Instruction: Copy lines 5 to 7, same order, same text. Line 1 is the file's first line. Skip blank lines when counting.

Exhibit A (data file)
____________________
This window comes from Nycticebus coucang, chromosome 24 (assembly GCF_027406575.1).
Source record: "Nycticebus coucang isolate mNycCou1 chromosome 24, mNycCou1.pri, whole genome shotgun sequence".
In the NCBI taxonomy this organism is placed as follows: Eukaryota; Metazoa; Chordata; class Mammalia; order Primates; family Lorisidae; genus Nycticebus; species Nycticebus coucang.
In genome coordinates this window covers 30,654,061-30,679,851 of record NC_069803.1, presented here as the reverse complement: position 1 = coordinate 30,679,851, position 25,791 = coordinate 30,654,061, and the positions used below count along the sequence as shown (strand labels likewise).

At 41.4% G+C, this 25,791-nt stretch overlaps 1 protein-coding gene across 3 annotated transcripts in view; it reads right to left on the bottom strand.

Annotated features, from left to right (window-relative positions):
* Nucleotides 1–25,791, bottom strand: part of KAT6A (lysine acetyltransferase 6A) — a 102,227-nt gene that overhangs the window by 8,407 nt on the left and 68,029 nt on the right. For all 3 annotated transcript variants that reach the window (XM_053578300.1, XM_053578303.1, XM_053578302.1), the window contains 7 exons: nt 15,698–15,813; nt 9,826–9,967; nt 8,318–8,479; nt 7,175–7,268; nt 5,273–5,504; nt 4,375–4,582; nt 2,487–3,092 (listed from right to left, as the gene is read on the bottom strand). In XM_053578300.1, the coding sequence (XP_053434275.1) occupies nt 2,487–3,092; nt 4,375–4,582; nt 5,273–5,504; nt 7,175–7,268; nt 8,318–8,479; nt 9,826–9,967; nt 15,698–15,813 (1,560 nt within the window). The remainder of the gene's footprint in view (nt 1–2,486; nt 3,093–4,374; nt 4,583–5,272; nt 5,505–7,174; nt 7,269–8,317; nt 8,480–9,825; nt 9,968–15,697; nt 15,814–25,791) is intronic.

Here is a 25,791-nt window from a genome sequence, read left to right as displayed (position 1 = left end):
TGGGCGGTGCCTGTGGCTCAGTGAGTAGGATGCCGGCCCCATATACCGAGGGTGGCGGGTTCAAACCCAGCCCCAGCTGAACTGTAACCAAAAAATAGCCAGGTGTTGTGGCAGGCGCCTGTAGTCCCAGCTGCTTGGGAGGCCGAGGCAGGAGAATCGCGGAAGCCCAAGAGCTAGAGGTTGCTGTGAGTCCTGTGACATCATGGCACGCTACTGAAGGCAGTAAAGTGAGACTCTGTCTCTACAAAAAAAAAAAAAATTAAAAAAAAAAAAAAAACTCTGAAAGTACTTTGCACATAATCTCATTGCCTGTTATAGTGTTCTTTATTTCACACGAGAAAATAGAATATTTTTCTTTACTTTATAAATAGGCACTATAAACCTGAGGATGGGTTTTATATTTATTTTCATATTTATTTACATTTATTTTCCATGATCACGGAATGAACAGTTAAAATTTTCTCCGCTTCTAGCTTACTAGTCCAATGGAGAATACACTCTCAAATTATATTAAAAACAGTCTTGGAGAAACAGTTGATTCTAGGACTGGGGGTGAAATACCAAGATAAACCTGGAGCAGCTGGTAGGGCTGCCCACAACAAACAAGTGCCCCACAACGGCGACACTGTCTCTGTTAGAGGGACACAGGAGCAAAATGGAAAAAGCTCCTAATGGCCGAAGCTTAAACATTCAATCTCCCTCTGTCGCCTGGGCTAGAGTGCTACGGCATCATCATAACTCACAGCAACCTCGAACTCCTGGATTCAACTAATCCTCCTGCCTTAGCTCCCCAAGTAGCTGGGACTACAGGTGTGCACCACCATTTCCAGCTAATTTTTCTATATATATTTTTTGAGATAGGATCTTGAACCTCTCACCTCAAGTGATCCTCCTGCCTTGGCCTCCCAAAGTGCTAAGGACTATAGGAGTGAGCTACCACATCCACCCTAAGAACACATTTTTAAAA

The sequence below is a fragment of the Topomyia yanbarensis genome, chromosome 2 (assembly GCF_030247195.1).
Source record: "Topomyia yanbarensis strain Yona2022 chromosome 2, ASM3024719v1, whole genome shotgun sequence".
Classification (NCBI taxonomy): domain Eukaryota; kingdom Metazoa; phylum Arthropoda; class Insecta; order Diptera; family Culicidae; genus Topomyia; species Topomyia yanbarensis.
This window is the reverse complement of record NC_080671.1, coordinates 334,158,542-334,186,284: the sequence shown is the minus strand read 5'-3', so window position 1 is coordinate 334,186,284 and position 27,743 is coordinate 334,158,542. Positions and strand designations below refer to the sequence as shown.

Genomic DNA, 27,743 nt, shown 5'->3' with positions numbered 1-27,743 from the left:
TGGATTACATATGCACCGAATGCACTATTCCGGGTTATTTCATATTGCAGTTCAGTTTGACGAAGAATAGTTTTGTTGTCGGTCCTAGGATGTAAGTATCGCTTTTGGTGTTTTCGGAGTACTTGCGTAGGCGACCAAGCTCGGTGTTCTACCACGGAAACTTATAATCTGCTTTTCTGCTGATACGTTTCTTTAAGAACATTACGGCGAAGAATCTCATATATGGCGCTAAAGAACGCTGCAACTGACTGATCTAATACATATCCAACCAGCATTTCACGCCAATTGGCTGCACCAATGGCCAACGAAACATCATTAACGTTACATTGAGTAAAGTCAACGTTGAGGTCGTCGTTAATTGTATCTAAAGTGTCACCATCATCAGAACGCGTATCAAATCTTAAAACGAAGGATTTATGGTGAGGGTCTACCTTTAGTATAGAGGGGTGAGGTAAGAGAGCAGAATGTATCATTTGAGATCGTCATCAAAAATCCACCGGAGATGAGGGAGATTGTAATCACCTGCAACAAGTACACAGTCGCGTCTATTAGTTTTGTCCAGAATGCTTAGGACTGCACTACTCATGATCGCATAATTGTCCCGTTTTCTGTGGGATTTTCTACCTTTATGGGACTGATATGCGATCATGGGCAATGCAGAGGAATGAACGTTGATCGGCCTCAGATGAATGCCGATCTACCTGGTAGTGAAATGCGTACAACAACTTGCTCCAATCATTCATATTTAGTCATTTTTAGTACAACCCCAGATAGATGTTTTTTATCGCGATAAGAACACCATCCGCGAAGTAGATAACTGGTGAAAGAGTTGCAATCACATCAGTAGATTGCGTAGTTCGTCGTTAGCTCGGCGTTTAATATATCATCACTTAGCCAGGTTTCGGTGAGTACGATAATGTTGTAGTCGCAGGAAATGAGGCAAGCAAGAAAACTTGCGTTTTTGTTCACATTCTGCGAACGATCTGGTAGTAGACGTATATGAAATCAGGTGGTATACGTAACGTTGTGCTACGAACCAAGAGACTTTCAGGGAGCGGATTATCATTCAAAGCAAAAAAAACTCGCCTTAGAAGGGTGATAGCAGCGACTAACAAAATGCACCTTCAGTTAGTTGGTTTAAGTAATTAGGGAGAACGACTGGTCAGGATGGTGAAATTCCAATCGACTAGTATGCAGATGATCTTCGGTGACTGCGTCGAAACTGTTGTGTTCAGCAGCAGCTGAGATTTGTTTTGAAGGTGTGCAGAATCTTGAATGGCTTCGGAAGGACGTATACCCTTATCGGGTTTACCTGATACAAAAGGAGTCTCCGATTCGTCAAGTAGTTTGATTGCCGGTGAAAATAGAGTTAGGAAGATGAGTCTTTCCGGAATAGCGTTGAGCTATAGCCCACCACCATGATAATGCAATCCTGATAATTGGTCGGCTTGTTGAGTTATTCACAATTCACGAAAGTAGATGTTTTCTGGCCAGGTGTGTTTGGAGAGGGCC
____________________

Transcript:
At 41.4% G+C, this 25,791-nt stretch overlaps 1 protein-coding gene across 3 annotated transcripts in view; it reads right to left on the bottom strand.

Annotated features, from left to right (window-relative positions):
* Nucleotides 1–25,791, bottom strand: part of KAT6A (lysine acetyltransferase 6A) — a 102,227-nt gene that overhangs the window by 8,407 nt on the left and 68,029 nt on the right. For all 3 annotated transcript variants that reach the window (XM_053578300.1, XM_053578303.1, XM_053578302.1), the window contains 7 exons: nt 15,698–15,813; nt 9,826–9,967; nt 8,318–8,479; nt 7,175–7,268; nt 5,273–5,504; nt 4,375–4,582; nt 2,487–3,092 (listed from right to left, as the gene is read on the bottom strand). In XM_053578300.1, the coding sequence (XP_053434275.1) occupies nt 2,487–3,092; nt 4,375–4,582; nt 5,273–5,504; nt 7,175–7,268; nt 8,318–8,479; nt 9,826–9,967; nt 15,698–15,813 (1,560 nt within the window). The remainder of the gene's footprint in view (nt 1–2,486; nt 3,093–4,374; nt 4,583–5,272; nt 5,505–7,174; nt 7,269–8,317; nt 8,480–9,825; nt 9,968–15,697; nt 15,814–25,791) is intronic.